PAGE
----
37. Quantitative Easing (QE): A tool used by central banks to inject money directly into the economy, with the aim of boosting spending and investment.  
    38. Red Book: The name of the Bank’s former guide to its sterling operations.  
    39. Reserves account: An on demand deposit account provided by the Bank of England to eligible financial firms, paying interest at Bank Rate.  
    40. Reserves averaging: The monetary policy approach of influencing the supply of money, by requiring participants to set a target for their own usage of reserves over a maintenance period.  
    41. Secondary markets: The market for financial instruments between investors.   
    42. Settlement account: An account used by settlement banks to make payments in the Bank’s Real-Time Gross Settlement (RTGS) system.
    43. Settlement bank: A bank which is connected directly to the Bank’s Real-Time Gross Settlement (RTGS) infrastructure, the Bank’s accounting and settlement system.  
    44. Special Liquidity Scheme (SLS): A temporary scheme of the Bank introduced in 2008 to improve the liquidity position of the banking system.  It did this by allowing participants to swap their high-quality assets for UK Treasury Bills for up to three years.  The last SLS transaction expired in 2012.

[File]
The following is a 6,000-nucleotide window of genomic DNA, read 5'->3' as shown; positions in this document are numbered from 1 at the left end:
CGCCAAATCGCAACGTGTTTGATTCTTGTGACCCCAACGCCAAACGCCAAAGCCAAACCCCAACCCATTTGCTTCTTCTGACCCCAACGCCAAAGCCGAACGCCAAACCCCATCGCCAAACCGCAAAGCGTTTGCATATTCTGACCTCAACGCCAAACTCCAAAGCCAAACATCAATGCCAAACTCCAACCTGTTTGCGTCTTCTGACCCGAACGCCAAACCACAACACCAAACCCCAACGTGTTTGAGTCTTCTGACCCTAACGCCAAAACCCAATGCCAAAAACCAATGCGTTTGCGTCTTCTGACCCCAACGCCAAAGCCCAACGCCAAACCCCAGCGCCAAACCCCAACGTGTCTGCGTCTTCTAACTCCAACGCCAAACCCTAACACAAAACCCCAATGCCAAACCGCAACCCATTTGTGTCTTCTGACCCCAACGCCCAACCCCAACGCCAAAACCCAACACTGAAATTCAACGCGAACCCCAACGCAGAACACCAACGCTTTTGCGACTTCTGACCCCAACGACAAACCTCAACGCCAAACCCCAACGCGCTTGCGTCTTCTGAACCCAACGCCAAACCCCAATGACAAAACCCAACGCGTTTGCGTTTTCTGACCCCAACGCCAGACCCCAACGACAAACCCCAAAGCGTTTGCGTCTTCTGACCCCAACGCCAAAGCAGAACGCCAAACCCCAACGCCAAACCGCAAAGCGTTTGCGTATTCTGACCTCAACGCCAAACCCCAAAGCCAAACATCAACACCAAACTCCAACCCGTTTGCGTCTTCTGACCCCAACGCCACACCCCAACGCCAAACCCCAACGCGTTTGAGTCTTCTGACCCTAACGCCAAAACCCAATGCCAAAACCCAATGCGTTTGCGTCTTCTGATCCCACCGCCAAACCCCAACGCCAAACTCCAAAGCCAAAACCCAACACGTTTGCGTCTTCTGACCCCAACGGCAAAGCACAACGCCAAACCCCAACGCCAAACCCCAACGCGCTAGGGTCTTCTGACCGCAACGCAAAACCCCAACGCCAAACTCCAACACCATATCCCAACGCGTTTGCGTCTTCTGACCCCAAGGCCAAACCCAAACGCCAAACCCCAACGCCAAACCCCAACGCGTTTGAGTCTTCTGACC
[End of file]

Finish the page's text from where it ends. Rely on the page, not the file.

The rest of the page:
45. Sterling Desk contact: telephone: +44 (0) 20 3461 5000 or email Markets-SMDDealers@bankofengland.co.uk.
    46. Sterling Monetary Framework (SMF): The Bank’s framework for operating in sterling money markets - the unsecured deposits and funding market, the securities lending market, and the repo market, for maturities of one year or less.
    47. Term Funding Scheme (TFS): A scheme launched in 2016 as a monetary policy tool. It allowed participating banks to borrow funds in the form of reserves at close to Bank Rate, with the intention that this would be passed through to lending rates in the real economy. The TFS closed to new drawings in February 2018.  
    48. Threshold Conditions: the basic regulatory requirements firms must meet to be authorised and permitted to undertake regulated (financial) activity. This includes remaining solvent, and holding sufficient and suitable assets to use as collateral.  
    49. UK Money Markets Code (UKMMC): A voluntary set of standards setting out best practice in UK financial markets.
    50. US Dollar Repo: A non-sterling repo facility of the Bank, which participants can use to borrow US dollars against a range of collateral, for a seven day term.  
This page was last updated 29 October 2019